The distribution and sales of this new medicine were limited. One of the monks of La Grande Chartreuse, Frere Charles, would load his mule with small bottles and lead it to Grenoble and other villages in the area. Today, this "Elixir of Long Life" is still made only by Chartreuse monks following that ancient recipe, and is called Elixir Vegetal de la Grande-Chartreuse.
This monk, the one with the original manuscript, was arrested by the Revolutionary forces and sent to prison in Bordeaux. Fortunately, he was not searched and was able to secretly pass the original manuscript to some unknown savior who smuggled it back to the area of La Grande Chartreuse where he was able to get into the hands of a Chartreuse monk who was hiding near the monastery.
When Monsieur Liotard died, his heirs returned the manuscript to the Chartreuse monks who had returned to their monastery in 1816. In 1838, the Chartreuse distillers developed a sweeter and milder form of that original recipe. Since it was no longer a vivid green, this new liqueur was identified as, and is known today as, "Yellow Chartreuse" (40 percent alcohol by volume, 80 proof).
Early in the years following the nationalization of the distillery and monastery, the French government sold the trademark "Chartreuse" to a group of liqueur distillers who formed a company - "Compagnie Fermiere de la Grande Chartreuse". The liqueur made by this company had no semblance of the liqueur made from the manuscript. Compagnie Fermiere de la Grande Chartreuse failed and went bankrupt in 1929. The company's stock became valueless and the shares were bought up by friends of the monks and were presented to the monks as a gift. Thus, the monks regained possession of the Chartreuse trademark. They returned to their distillery, which had been constructed in 1860 at Fourvoirie, not far from the monastery, and resumed production of the true Chartreuse liqueurs.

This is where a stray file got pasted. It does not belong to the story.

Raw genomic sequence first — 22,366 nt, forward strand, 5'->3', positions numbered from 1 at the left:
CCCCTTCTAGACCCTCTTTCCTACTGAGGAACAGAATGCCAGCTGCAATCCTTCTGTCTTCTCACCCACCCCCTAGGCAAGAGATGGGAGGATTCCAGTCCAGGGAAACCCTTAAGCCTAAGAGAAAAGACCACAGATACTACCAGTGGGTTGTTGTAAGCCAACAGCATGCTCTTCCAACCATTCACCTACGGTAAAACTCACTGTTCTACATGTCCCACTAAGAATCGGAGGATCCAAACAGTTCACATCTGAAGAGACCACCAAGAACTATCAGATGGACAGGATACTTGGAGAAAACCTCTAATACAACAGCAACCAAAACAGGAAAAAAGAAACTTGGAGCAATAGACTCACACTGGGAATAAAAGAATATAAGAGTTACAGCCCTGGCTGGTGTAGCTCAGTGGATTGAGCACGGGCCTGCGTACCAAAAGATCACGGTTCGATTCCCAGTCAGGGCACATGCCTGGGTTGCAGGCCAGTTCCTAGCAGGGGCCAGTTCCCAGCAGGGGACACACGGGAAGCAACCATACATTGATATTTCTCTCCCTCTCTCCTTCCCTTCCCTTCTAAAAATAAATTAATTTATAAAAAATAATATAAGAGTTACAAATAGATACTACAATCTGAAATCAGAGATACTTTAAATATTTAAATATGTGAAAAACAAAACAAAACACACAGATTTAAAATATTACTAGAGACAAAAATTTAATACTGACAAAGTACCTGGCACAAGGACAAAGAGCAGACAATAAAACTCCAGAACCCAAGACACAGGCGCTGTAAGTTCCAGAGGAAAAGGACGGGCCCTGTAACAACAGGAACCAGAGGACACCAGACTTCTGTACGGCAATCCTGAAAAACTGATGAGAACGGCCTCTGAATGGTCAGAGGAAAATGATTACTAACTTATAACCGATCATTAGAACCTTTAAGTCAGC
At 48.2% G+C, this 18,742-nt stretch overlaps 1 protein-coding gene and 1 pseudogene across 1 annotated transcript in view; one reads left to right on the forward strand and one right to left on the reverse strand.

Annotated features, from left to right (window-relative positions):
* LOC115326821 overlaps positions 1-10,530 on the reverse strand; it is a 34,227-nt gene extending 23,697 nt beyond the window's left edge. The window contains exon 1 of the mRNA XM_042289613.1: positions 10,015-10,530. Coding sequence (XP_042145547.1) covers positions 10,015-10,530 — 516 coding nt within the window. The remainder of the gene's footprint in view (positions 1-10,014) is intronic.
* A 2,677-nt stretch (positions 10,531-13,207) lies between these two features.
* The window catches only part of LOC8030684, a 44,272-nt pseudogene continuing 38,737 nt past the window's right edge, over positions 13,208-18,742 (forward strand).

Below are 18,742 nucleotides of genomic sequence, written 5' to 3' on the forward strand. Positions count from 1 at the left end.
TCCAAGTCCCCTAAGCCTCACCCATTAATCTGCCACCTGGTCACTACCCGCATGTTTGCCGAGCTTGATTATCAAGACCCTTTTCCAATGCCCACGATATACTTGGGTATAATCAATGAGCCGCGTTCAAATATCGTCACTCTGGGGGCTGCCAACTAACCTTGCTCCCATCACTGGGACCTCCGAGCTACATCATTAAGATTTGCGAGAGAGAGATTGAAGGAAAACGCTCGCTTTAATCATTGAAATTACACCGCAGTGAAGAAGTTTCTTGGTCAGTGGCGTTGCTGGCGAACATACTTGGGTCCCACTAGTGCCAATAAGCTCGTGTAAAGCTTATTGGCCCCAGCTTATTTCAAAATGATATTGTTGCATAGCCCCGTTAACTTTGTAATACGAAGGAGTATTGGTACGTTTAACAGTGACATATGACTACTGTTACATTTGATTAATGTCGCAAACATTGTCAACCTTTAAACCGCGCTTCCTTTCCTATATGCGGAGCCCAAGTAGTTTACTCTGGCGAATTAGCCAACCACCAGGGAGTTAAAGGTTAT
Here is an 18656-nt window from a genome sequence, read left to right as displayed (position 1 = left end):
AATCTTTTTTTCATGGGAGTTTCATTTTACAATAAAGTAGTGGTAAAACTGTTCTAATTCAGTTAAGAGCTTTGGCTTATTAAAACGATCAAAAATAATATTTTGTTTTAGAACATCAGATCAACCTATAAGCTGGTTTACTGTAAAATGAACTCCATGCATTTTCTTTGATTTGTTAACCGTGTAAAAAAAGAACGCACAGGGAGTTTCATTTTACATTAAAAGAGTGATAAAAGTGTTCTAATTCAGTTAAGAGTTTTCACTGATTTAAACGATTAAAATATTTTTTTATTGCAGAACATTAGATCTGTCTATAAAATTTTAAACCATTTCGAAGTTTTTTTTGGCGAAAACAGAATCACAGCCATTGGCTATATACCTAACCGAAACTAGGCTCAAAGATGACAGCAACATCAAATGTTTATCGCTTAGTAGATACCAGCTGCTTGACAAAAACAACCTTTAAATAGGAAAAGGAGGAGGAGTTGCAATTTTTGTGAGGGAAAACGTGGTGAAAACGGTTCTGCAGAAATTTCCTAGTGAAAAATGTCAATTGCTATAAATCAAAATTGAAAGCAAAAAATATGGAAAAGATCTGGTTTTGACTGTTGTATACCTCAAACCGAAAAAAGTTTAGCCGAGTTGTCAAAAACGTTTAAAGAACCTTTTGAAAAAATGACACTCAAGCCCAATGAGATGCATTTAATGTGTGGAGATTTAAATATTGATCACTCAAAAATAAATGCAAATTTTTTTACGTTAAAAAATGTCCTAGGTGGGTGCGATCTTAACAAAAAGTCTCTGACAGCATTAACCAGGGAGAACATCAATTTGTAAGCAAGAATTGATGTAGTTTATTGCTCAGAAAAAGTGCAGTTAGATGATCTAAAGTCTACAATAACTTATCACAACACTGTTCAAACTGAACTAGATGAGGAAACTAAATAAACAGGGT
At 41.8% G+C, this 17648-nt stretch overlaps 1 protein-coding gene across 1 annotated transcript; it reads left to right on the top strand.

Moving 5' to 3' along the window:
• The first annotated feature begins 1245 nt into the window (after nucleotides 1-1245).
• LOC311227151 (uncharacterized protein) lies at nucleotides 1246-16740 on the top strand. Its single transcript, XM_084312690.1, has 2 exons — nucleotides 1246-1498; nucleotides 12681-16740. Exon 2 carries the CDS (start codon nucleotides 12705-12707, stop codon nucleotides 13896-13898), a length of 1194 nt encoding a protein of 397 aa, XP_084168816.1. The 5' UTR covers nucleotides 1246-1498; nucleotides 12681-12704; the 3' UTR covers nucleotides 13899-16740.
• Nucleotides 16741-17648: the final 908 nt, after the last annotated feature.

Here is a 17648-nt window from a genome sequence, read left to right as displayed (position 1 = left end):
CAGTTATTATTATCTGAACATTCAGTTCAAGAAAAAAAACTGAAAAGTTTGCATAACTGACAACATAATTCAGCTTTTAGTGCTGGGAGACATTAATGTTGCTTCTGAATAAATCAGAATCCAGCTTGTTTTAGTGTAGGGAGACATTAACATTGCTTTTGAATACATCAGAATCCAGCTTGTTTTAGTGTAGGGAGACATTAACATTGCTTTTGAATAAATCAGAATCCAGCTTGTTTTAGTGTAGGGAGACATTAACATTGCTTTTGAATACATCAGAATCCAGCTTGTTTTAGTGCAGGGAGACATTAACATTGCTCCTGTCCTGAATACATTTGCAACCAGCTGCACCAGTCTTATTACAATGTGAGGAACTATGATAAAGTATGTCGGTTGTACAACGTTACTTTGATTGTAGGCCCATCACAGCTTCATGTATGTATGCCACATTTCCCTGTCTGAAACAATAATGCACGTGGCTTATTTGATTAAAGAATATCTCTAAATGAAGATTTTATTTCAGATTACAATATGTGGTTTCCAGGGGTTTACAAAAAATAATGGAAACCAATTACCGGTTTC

In 1935, an avalanche roared down the mountainside and destroyed the Fourvoirie distillery. A new distillery was built in Voiron where the railroad aided in the world-wide distribution of the liqueurs. While the distillery is in Voiron, the selection and mixing of the secret herbs, plants and other botanicals used in producing the liqueurs is done in the monastery by two monks.
Since 1970, a company named Chartreuse Diffusion has been responsible for the bottling, packaging and marketing of the liqueurs plus a few other products selected by the monks for their high quality. Only two monks have been entrusted by the Order with the secret of producing the liqueurs. Only these two know the ingredients. Only these two know how these ingredients are prepared for incorporation into the base of wine alcohol. What little is known is that some 130 herbs, plants, roots, leaves, and other natural bits of vegetation are soaked in alcohol for an unknown length of time, then distilled and mixed with distilled honey and sugar syrup before being put into large oaken casks and placed into the world's longest liqueur cellar for maturation.
By 1737, the manuscript was in the mother house of the order - La Grande Chartreuse - in the mountains not far from Grenoble. Here an exhaustive study of the manuscript was undertaken.
The monastery's apothecary, Frère Jerome Maubec, was in charge of the study which finally succeeded in unraveling the complexities of the Chartreuse Liqueur recipe.
Chartreuse Elixir was first made!